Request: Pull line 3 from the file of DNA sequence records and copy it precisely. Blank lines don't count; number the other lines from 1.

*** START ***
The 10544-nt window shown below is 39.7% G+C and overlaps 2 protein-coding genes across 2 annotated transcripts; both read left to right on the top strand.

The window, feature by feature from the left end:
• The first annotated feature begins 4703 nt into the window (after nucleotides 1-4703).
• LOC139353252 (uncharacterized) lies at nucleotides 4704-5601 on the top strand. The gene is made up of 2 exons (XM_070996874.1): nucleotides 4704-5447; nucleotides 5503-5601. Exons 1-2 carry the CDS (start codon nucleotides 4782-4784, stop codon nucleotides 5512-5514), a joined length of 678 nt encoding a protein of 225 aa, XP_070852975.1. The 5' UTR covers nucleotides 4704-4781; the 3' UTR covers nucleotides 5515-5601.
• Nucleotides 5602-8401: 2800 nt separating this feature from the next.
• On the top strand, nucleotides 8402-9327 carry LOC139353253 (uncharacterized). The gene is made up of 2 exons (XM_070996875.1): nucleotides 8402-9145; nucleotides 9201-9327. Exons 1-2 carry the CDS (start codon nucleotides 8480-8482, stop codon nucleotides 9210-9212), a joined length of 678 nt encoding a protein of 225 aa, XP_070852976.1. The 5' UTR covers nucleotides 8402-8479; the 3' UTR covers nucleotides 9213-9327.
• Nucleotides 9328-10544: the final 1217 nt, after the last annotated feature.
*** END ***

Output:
• The first annotated feature begins 4703 nt into the window (after nucleotides 1-4703).